WSJ writes that after Malaysia, Indonesia, Thailand and Russia, India has become the fifth country to gets its low-cost Windows (XP Starter Editions) pilot programme which will last a year. In India, the first language chosen is Hindi.
The Starter Edition tests are part of a wide-reaching effort by Microsoft to gain better connections with governments around the world. Over the past few years, many governments have started to explore Linux and other alternatives to Microsoft products. Several developing nations also are considering programs to distribute Linux-based personal computers as a potentially cheaper alternative to PCs running Microsoft’s Windows.
The tests are a break from Microsoft’s policy of following a strategy of offering “global pricing” that dictates uniform pricing for its products world-wide. By making Starter Edition very focused on first-time users — and leaving out certain features that businesses would need — Microsoft executives say they can curtail the cheaper software seeping into other markets and eroding its prices.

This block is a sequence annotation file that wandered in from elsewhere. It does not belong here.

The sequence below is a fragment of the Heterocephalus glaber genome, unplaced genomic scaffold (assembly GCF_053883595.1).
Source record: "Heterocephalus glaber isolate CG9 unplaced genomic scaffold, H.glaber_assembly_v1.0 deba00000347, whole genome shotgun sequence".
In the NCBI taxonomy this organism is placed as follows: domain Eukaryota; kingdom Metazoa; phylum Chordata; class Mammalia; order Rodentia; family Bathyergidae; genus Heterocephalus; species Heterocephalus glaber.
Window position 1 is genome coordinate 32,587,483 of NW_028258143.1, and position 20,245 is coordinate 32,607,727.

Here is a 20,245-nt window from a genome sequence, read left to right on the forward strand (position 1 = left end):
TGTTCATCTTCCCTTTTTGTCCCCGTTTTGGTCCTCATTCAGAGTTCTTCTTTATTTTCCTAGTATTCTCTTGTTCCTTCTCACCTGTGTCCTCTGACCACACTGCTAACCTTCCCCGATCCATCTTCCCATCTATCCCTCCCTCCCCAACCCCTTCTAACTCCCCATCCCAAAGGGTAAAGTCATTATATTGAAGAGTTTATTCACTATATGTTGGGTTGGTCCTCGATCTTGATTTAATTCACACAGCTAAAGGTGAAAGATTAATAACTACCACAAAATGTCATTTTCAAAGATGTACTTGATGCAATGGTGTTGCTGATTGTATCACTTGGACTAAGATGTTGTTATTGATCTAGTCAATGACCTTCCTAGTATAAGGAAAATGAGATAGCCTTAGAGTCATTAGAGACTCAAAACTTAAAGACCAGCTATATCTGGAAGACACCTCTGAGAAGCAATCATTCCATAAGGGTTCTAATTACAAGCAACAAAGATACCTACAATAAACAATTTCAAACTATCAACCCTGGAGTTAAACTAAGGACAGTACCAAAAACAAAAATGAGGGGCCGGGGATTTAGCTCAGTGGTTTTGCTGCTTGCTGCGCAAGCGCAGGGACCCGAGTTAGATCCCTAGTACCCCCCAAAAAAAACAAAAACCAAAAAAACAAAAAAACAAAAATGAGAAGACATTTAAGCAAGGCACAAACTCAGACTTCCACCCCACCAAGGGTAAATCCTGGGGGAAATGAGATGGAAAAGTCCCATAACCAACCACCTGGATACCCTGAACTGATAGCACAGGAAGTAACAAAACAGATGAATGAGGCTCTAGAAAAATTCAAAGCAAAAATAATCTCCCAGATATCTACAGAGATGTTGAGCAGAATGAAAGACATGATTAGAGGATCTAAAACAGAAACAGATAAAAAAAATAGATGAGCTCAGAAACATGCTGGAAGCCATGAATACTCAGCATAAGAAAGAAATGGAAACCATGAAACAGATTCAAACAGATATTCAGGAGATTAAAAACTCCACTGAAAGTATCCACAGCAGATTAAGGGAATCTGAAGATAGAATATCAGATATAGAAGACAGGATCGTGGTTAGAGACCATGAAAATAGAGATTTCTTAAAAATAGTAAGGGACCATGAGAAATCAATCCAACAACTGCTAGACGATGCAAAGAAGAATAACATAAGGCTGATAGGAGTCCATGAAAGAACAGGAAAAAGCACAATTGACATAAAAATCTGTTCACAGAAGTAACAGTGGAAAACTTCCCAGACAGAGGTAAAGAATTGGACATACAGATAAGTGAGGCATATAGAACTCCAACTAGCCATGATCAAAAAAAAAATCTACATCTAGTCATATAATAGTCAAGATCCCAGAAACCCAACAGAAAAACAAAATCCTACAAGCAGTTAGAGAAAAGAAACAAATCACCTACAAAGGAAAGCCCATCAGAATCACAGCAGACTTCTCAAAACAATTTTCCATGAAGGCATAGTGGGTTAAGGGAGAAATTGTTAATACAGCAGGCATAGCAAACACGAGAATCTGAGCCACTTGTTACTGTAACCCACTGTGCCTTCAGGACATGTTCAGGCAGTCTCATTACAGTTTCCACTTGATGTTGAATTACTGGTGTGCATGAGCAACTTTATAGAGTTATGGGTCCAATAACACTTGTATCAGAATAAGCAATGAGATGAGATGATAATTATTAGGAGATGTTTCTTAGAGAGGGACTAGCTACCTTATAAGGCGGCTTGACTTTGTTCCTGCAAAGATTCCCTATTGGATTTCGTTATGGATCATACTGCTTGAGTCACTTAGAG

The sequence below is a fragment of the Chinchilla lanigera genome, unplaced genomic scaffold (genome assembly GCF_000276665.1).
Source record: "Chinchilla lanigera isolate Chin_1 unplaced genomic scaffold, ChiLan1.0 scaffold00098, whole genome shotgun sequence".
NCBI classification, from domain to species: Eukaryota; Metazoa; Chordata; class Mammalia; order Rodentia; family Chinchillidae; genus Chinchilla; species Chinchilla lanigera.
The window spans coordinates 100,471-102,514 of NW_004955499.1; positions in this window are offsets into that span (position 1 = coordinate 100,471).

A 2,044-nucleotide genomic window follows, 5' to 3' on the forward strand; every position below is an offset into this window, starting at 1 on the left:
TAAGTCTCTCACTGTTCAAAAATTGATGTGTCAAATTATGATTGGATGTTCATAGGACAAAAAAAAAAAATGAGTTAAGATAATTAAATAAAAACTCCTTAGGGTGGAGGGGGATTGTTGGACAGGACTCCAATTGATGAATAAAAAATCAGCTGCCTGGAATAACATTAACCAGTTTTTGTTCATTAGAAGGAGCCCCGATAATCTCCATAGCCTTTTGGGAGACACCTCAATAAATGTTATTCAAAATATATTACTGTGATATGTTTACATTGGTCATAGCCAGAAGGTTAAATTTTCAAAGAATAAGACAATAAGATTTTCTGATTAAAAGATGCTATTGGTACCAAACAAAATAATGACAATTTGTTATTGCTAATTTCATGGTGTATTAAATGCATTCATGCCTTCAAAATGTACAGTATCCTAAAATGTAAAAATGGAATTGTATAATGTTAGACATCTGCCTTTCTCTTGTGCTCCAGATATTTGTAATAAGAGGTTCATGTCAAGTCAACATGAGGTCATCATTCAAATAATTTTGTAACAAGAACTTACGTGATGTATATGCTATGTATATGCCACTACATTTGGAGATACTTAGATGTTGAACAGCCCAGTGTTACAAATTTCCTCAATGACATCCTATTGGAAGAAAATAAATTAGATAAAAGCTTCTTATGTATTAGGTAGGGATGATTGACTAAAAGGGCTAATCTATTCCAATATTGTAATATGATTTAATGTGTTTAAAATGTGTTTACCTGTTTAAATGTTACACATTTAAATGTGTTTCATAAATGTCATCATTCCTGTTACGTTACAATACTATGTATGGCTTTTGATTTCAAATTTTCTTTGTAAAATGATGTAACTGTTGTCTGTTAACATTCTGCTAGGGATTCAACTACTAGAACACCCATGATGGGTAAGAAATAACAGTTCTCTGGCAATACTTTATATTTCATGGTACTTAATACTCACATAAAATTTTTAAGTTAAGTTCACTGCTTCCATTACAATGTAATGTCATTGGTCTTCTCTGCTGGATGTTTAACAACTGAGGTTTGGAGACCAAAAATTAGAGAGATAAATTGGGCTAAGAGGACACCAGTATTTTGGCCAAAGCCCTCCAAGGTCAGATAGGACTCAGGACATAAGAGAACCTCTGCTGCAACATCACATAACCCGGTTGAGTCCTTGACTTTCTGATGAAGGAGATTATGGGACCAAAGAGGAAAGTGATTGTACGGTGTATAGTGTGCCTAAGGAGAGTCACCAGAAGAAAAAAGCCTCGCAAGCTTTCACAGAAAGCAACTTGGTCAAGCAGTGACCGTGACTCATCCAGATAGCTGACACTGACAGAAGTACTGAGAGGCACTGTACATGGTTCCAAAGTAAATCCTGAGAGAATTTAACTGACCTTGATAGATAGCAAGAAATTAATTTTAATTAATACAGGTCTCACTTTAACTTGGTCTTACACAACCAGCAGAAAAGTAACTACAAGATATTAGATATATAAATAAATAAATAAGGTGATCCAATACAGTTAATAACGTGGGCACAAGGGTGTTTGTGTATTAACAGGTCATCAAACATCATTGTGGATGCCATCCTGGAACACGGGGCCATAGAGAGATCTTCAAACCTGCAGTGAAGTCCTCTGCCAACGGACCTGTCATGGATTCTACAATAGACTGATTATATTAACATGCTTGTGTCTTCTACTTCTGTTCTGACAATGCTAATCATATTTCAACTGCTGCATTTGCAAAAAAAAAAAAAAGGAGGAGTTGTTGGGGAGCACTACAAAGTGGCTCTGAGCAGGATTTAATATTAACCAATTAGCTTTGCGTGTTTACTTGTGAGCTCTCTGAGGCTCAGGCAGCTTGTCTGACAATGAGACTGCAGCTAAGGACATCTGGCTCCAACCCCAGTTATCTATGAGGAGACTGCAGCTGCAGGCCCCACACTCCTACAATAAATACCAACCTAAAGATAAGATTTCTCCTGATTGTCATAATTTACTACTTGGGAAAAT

“This is a product that we are trying to make more relevant to a segment of customers that are ready to purchase their first PC,” said Mike Wickstrand, manager of the Starter Edition program.
By seeding the markets with a version of Windows that is more affordable than today’s versions, Microsoft hopes the program will allow it to combat software piracy, which is rampant in Russia and other young PC markets.
While the price hasn’t been disclosed, it is likely to be around Rs 1,500-1,800 from indications from the other countries.
Microsoft is caught between piracy, non-consumption and Linux in the developing markets. Rather than low-cost, reduced functionality Windows, it should look at reducing cost of the desktop computers (think thin clients) and running Windows off centralised platforms, with a pricing of $1 per month. Not just the limited versions, but the full-featured versions. But this requires Microsoft to think not like a monopoly but like a utility company.